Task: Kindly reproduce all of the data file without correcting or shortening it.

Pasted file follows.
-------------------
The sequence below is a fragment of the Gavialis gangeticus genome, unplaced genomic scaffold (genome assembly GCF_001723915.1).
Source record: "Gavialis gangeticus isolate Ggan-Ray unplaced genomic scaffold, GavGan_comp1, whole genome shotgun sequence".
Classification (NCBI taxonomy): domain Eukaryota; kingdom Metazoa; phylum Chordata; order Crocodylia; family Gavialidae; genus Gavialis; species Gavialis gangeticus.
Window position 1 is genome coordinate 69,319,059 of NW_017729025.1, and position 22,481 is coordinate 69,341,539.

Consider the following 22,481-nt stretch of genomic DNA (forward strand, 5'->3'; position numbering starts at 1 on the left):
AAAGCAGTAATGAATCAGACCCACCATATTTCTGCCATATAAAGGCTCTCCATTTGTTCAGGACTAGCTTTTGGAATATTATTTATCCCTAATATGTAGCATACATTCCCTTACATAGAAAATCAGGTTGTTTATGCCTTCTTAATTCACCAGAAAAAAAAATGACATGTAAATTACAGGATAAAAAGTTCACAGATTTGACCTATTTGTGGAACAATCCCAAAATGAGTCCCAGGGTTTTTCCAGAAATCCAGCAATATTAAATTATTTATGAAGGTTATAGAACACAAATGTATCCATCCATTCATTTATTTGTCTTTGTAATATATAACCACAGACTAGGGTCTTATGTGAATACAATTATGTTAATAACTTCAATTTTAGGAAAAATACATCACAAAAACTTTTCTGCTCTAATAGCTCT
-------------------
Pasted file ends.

The sequence below is a fragment of the Gavialis gangeticus genome, unplaced genomic scaffold (genome assembly GCF_001723915.1).
Source record: "Gavialis gangeticus isolate Ggan-Ray unplaced genomic scaffold, GavGan_comp1, whole genome shotgun sequence".
Classification (NCBI taxonomy): domain Eukaryota; kingdom Metazoa; phylum Chordata; order Crocodylia; family Gavialidae; genus Gavialis; species Gavialis gangeticus.
Window position 1 is genome coordinate 69,319,059 of NW_017729025.1, and position 22,481 is coordinate 69,341,539.

Consider the following 22,481-nt stretch of genomic DNA (forward strand, 5'->3'; position numbering starts at 1 on the left):
AAAGCAGTAATGAATCAGACCCACCATATTTCTGCCATATAAAGGCTCTCCATTTGTTCAGGACTAGCTTTTGGAATATTATTTATCCCTAATATGTAGCATACATTCCCTTACATAGAAAATCAGGTTGTTTATGCCTTCTTAATTCACCAGAAAAAAAAATGACATGTAAATTACAGGATAAAAAGTTCACAGATTTGACCTATTTGTGGAACAATCCCAAAATGAGTCCCAGGGTTTTTCCAGAAATCCAGCAATATTAAATTATTTATGAAGGTTATAGAACACAAATGTATCCATCCATTCATTTATTTGTCTTTGTAATATATAACCACAGACTAGGGTCTTATGTGAATACAATTATGTTAATAACTTCAATTTTAGGAAAAATACATCACAAAAACTTTTCTGCTCTAATAGCTCT